Types Of Chainsaws Explained
While chainsaws used to be quite simple as a combination of a chain, a blade, and a gas engine, they have developed since then. In short, there are five different types of chainsaws to choose from. These include those chainsaws that are gas-powered, electric and corded, battery-operated, pole saws, and manual ones. If you need any further help with finding the right chainsaw or operating one, consider Dave Cross the Chainsaw guy.
Before chainsaws were powered, you basically had a chainsaw chain which had two handles. A short manual chainsaw can be used by a single person yet the longer ones will need two people to be operated, one holding a handle each. Your arms and hands will be doing all the work as they move the chain forward and back to cut firewood or trim a tree.
This type of chainsaw is typically used by a survivalist as you do not need any gas or electric power to operate it. A manual chainsaw is portable, cheap, and lightweight. It can be slow to operate and is ideal for light-duty tasks.
A pole saw can be one of the rarest ones to find but a really useful chainsaw. This is essentially a chainsaw on a stick so you can chop down limbs and branches. Be careful though as the ones that fall could come down directly on your head. The pole saw is ideal to have as a secondary chainsaw just for those hard-to-reach places and it should still be relatively inexpensive.
A battery-operated chainsaw has risen in popularity due to how they have improved in recent years. They can now compete with the power of a gas chainsaw which is impressive enough as they prove so convenient. Not only can they be charged up to operate for between half an hour and an hour, you do not need to use any fuel.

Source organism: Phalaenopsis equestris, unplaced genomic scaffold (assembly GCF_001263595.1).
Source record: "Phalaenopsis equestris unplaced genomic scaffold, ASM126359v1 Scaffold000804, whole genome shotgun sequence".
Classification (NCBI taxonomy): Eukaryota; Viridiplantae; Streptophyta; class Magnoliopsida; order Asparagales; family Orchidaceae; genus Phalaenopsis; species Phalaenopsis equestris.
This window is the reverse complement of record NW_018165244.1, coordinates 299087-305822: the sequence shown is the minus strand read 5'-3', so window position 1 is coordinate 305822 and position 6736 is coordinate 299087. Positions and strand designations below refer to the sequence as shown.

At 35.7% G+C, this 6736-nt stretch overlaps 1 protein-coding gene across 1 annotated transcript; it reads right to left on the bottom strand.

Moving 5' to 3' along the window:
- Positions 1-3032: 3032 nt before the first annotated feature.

The main issue with battery-operated chainsaws is how expensive they are. They use lithium-ion batteries which are not exactly cheap. However, they act as an investment due to how cheap they are to charge and how you do not need to buy any gas for them. Their portability is an obvious advantage as is their low maintenance, easy push-button start, and how quiet they are while operating with a range of chain lengths.
Electric (Corded Chainsaw)
If you do not want to burn up some fuel when you are using a chainsaw, there is still an alternative to a gas-powered one. An electric or corded chainsaw still has an engine but it works with electrical motors. Instead of charging it up like a battery-operated chainsaw, you have to plug it into a power outlet so it can only be operated at the length of the cord. That does also mean that the chainsaw only has so much portability and can only be used when the power is running.
Thankfully, electric corded chainsaws are exceedingly light and still offer several bar lengths. They remain cheaper than gas-powered chainsaws, have an unlimited cutting time, and are relatively easy to operate once you press the push-button start. These chainsaws are known to be the lightest on the market and the quietest though their repairs can be expensive.
Finally, there are gas-powered chainsaws which have been around the longest. If you want a chainsaw to be powerful, loud, durable, and portable then you should choose one that comes with a gas tank. They remain popular due to their cutting performance and their speed which is far superior to that of a battery-powered or electric chainsaw. While that sheer power remains its biggest asset, gas-powered chainsaws are heavier and do require more maintenance.
Despite the five different primary types of chainsaws, there are still two designs to look out for. Whether it is powered by gas, electricity, a battery or manually operated, it can have a top handle or a rear one. The top-handle chainsaws are ideal for arborists and those who professionally cut and prune trees while being supported by a harness. At extreme heights, the chainsaws with a top handle can allow for easy maneuvering though they can be smaller and be used on the ground too.
Rear-handle chainsaws can still be used to chop trees, cut up logs, and trim the branches. They are used by professionals and those non-professionals who want a chainsaw for jobs on their property. Plus, the rear handle chainsaws do offer more control when the operator is standing on hard ground.